"After 28 years of writing my wine column, and dealing with some terrific people such as yourself (but let's call a spade a spade here - I had to deal with many assholes, too, like Justin Meyer, I don't care if he is dead), my wine column at the Houston Chronicle is history. So I need to say that dealing with many of the wine people I have come to know and like - the pleasure has been mine, and I'm grateful.
So, a few words of farewell, and please do me this favor and pass this on to others in the wine business - suppliers, wholesalers, retailers, public-relations people. I only managed to retain a few e-mail addresses from my work computer before I left the confines of the office, and anyone who knows me knows I am completely computer-illitirit (I may has mispeled that).
For a long time I fought the good fight, but I never, ever kidded myself. I always knew I was local and never pretended that I wielded a big stick like wine critic Robert Parker (and some of you liked to point that out to me - just business, you said, and I understood, although ...). My one satisfaction: I'd like to think I was a better writer. You may disagree, but at least allow me this one self-delusion.
Believe me when I say I have been the luckiest wine writer in the country. I'm not sure, but my tenure may have been the longest - if not, certainly one of the longest - uninterrupted wine columns in
I always did it for you my way - straight, no chaser.
Believe it or not, the first time I wrote a a farewell wine column for the Chronicle was more than 20 years ago. You see, periodically I would get burned out and would approach people on staff I knew who liked wine to see if they would like to take over the beat - offered to help them over the rough spots - but no one would take up the challenge. I was amazed - the wine beat, along with, maybe, being a travel writer or movie reviewer - was primo - yet no takers. How strange. So even though I would get refreshed on the wine beat I would still update periodically the "goodbye" column that was, I hope, more inclusive and certainly much more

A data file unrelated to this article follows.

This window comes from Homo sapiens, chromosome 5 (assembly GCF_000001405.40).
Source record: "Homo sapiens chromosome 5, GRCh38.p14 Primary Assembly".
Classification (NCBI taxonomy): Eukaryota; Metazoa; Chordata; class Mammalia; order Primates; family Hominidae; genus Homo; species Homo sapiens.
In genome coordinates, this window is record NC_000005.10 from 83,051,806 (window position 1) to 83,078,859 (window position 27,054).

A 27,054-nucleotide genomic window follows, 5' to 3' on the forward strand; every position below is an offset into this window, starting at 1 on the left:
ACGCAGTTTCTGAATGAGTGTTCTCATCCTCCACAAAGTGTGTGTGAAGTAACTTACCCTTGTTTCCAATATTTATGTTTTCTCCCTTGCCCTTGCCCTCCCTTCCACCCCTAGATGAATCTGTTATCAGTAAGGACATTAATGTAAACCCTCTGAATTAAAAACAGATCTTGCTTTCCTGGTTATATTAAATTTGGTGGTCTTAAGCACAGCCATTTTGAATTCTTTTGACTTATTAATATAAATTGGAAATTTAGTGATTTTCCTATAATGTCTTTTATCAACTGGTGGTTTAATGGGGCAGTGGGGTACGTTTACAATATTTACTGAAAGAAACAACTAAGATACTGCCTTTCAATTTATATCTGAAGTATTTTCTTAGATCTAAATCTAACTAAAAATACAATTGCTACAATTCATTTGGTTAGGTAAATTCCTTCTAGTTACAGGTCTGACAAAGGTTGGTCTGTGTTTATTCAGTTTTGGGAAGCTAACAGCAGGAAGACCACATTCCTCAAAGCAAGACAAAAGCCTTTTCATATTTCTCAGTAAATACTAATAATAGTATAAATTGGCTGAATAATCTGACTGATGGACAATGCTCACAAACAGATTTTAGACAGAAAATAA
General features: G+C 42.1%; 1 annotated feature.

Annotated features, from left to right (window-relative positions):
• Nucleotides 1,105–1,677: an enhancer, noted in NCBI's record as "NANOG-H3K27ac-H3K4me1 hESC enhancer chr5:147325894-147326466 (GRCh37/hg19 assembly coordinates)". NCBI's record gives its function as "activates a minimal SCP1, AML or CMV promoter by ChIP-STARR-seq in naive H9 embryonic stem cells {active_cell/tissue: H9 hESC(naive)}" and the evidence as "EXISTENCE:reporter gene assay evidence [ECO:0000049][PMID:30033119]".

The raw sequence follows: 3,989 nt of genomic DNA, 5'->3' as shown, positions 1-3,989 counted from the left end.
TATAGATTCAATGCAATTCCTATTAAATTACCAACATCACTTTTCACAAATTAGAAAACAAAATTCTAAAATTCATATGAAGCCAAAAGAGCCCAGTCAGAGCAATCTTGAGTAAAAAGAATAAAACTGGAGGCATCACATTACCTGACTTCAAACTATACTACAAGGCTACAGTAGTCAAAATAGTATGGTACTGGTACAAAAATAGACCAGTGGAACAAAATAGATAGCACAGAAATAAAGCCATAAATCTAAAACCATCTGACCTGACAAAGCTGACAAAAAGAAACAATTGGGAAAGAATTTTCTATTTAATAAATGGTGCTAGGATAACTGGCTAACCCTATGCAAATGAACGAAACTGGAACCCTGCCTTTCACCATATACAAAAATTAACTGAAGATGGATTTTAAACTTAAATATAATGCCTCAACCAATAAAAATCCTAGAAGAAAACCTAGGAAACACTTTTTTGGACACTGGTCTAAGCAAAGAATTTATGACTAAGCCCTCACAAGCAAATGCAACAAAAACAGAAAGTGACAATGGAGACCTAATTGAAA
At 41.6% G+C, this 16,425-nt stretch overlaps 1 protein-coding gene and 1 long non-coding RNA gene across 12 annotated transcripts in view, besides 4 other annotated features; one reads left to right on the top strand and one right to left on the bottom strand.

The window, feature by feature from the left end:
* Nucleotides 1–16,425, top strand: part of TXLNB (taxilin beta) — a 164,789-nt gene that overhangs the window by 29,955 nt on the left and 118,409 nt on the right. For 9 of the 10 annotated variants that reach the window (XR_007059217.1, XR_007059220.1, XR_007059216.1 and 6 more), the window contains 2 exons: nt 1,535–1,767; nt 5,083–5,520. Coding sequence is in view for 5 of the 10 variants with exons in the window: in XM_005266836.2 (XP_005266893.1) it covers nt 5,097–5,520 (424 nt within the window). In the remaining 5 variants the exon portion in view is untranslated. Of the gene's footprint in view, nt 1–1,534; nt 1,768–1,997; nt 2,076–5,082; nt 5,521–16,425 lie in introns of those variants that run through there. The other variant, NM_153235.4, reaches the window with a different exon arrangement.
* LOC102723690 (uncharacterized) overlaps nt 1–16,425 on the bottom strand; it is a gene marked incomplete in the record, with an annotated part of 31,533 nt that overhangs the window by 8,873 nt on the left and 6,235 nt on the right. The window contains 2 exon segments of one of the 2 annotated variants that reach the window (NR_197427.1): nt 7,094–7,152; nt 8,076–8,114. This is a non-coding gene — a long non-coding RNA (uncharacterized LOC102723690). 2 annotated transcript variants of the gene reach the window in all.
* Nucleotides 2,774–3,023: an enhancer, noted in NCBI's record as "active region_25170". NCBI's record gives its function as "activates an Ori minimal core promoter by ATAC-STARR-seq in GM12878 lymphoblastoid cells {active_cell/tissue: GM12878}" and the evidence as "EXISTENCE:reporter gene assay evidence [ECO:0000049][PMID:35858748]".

eloquent than this rambling. But again, the Chronicle deemed it not necessary to run my farewell column. So be it. Sometimes silence speaks far more loudly than words.
My retirement from the Chronicle is now complete: No more pun-dacious headlines, no more haikus and - now - no more wine columns. As for the latter, if you enjoyed them even half as much as I enjoyed writing them for you, it was worth all the time, all the inconvenience, all the hassle - and that was a lot, not just for me but also for all the people involved.
Don't believe it? Think of all the winemakers and winery owners who came to Houston, dog-tired from weeks on the road, when all they wanted to do was sit in a hotel room, watch CNN and have a beer, but no - they had to sit down with yet another wine writer and repeat the same mantra over and over again. They weren't happy, but it was business. And I was there, too. Dog-tired, often bored, too, but it was business. Yourbusiness.
And think of all the
Yes, I'm grateful to you, the restaurateurs. And to you, the distributors. And to you, the wineries and your winemakers and reps and brokers and and PR people. Twenty-eight years - whew - I couldn't have done it without you.
To all of you, I am grateful. For your thoughtfulness. For your support. And for your friendship. Yes, I'm grateful: That's the truth - as always, straight, no chaser."
Please visit the IN THE NEWS section on www.texacaliwine.com to read a few reviews and feature articles Michael so generously wrote in years past...Cheers - ALI